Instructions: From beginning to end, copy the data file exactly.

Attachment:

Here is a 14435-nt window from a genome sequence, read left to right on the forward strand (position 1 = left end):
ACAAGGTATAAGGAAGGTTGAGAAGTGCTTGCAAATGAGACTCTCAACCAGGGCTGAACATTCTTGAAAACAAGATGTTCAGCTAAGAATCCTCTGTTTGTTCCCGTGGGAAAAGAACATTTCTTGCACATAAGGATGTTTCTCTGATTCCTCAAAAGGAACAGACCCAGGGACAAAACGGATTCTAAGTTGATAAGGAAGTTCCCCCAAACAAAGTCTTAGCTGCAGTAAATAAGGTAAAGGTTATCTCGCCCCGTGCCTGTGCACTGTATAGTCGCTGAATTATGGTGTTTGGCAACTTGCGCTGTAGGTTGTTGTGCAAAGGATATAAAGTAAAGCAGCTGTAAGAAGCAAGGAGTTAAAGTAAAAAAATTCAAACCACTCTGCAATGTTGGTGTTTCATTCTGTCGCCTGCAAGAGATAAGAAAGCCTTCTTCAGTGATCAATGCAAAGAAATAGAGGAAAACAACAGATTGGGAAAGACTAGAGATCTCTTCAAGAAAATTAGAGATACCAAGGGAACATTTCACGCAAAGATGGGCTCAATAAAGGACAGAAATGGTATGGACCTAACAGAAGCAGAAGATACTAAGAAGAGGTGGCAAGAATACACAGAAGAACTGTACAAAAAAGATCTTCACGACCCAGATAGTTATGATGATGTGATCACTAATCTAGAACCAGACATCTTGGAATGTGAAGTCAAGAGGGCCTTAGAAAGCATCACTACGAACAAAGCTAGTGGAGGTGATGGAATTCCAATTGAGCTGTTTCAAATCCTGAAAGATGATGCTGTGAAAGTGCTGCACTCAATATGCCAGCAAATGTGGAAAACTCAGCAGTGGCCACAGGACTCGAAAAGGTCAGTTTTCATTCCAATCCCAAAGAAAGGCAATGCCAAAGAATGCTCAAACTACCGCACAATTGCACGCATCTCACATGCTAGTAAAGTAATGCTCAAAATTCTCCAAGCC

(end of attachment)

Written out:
Here is a 14435-nt window from a genome sequence, read left to right on the forward strand (position 1 = left end):
ACAAGGTATAAGGAAGGTTGAGAAGTGCTTGCAAATGAGACTCTCAACCAGGGCTGAACATTCTTGAAAACAAGATGTTCAGCTAAGAATCCTCTGTTTGTTCCCGTGGGAAAAGAACATTTCTTGCACATAAGGATGTTTCTCTGATTCCTCAAAAGGAACAGACCCAGGGACAAAACGGATTCTAAGTTGATAAGGAAGTTCCCCCAAACAAAGTCTTAGCTGCAGTAAATAAGGTAAAGGTTATCTCGCCCCGTGCCTGTGCACTGTATAGTCGCTGAATTATGGTGTTTGGCAACTTGCGCTGTAGGTTGTTGTGCAAAGGATATAAAGTAAAGCAGCTGTAAGAAGCAAGGAGTTAAAGTAAAAAAATTCAAACCACTCTGCAATGTTGGTGTTTCATTCTGTCGCCTGCAAGAGATAAGAAAGCCTTCTTCAGTGATCAATGCAAAGAAATAGAGGAAAACAACAGATTGGGAAAGACTAGAGATCTCTTCAAGAAAATTAGAGATACCAAGGGAACATTTCACGCAAAGATGGGCTCAATAAAGGACAGAAATGGTATGGACCTAACAGAAGCAGAAGATACTAAGAAGAGGTGGCAAGAATACACAGAAGAACTGTACAAAAAAGATCTTCACGACCCAGATAGTTATGATGATGTGATCACTAATCTAGAACCAGACATCTTGGAATGTGAAGTCAAGAGGGCCTTAGAAAGCATCACTACGAACAAAGCTAGTGGAGGTGATGGAATTCCAATTGAGCTGTTTCAAATCCTGAAAGATGATGCTGTGAAAGTGCTGCACTCAATATGCCAGCAAATGTGGAAAACTCAGCAGTGGCCACAGGACTCGAAAAGGTCAGTTTTCATTCCAATCCCAAAGAAAGGCAATGCCAAAGAATGCTCAAACTACCGCACAATTGCACGCATCTCACATGCTAGTAAAGTAATGCTCAAAATTCTCCAAGCC